Next month, a federal pilot program aimed at improving care for the most vulnerable is set to start rolling out in some California counties.
Cal MediConnect is supposed to help seniors and disabled people in seven California counties get better coordinated health services — from in-home caregivers to physicians. Those who are affected will automatically be rolled into the program. They have the opportunity, though, to make choices about where and how they will get their care.
But some advocates say information about making those choices has been unclear and is coming too late.
With four counties set to roll out the program in April and May, they are calling on the state to put the program on hold.
“We sent (the state) a letter with five other organizations saying there should be a delay,” said Amber Cutler, a staff attorney with the National Senior Citizens Law Center. “They are always putting out fires (with this) and have no time to prepare to prevent problems. That is particularly troublesome when thinking about adding Los Angeles and Alameda in July. We’re talking about hundreds of thousands of people who will be affected.” Continue reading
Christina Kahn, manager of the San Mateo Health Insurance Counseling and Advocacy Program, returns phone calls to local seniors. (April Dembosky/KQED)
A new experiment in managing the health of older Californians is causing a lot of confusion among seniors. Letters have been hitting mailboxes around the state this week with information about the changes. It’s the second letter in a series of three — the first went out in January — and they have been inspiring a lot of calls to county health insurance counseling centers.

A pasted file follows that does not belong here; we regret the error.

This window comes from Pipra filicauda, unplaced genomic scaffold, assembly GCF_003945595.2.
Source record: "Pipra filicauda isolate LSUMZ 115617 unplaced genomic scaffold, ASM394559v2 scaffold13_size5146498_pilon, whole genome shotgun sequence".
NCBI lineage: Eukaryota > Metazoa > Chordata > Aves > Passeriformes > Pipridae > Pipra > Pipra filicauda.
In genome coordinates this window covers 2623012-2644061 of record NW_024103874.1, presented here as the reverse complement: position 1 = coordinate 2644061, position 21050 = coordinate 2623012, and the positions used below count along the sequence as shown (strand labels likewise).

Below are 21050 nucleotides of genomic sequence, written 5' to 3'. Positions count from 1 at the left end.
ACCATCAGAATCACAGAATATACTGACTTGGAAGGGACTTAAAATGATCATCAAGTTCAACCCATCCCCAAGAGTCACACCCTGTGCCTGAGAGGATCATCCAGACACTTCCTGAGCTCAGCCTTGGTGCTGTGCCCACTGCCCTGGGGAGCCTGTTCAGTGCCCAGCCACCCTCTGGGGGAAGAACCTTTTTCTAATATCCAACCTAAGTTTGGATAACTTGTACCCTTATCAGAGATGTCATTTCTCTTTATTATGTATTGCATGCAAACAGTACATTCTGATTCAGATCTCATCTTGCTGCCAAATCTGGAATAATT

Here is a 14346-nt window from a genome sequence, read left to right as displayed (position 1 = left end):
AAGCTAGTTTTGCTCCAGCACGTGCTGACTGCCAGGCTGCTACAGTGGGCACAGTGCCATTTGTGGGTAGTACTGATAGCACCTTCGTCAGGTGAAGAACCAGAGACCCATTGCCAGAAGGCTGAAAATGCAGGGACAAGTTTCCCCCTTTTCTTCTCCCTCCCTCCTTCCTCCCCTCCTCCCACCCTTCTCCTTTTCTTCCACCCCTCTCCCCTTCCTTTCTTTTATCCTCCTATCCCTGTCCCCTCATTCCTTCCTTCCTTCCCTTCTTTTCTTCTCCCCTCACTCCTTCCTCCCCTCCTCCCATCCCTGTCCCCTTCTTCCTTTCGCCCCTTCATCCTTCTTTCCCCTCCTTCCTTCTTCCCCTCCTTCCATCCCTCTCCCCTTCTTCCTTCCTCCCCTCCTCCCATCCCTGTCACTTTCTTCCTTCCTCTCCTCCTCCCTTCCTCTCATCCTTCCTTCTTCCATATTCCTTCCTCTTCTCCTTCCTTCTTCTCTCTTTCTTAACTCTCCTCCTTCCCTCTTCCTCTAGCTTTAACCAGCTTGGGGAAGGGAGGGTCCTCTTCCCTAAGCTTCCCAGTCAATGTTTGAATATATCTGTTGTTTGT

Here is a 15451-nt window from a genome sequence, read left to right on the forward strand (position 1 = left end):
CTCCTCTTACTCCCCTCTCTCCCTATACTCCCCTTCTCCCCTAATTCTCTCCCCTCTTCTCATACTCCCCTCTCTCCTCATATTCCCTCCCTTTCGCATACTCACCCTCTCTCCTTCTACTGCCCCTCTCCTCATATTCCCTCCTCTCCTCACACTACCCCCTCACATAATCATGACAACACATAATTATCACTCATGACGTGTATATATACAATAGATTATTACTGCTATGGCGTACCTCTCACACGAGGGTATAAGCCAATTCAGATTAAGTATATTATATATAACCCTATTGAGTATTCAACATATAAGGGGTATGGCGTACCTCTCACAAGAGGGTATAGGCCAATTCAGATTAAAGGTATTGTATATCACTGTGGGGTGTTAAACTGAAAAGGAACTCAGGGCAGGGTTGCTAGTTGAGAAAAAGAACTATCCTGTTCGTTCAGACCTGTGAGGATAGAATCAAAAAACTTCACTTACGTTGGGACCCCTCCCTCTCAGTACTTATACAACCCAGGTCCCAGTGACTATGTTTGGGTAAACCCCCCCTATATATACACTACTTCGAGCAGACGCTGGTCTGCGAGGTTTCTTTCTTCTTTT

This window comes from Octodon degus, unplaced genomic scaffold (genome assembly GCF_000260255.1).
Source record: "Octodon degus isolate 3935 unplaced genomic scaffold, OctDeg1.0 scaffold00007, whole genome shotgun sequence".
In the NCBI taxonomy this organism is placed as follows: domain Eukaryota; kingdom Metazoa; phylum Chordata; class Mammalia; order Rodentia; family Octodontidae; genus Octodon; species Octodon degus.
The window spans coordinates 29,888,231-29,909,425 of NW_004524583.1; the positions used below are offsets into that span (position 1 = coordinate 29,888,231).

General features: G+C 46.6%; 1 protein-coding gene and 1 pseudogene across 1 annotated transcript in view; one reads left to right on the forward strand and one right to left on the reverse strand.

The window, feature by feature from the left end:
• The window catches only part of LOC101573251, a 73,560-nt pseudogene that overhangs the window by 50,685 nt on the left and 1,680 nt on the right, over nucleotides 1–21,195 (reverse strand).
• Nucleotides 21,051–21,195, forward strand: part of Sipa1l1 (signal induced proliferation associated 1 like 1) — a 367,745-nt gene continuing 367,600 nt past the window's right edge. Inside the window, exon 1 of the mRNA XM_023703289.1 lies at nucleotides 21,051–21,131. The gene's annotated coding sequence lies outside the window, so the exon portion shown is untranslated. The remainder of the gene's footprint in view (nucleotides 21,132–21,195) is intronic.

“Why do they keep doing this to us old people?” asks a woman named Andrea, a 72-year-old resident of San Carlos. She called San Mateo County’s counseling office when she received her first letter, telling her she was going to be automatically enrolled in a new health plan — one she’d never heard of and never intended to sign up for.
“We get used to one thing and now we have to do something else?” she said. “I’ve gotta call quick. Otherwise I’ll get something, and maybe I don’t want that.”
Christina Kahn, manager of the Health Insurance Counseling and Advocacy Program of San Mateo County, has been returning phone calls like Andrea’s to explain. Continue reading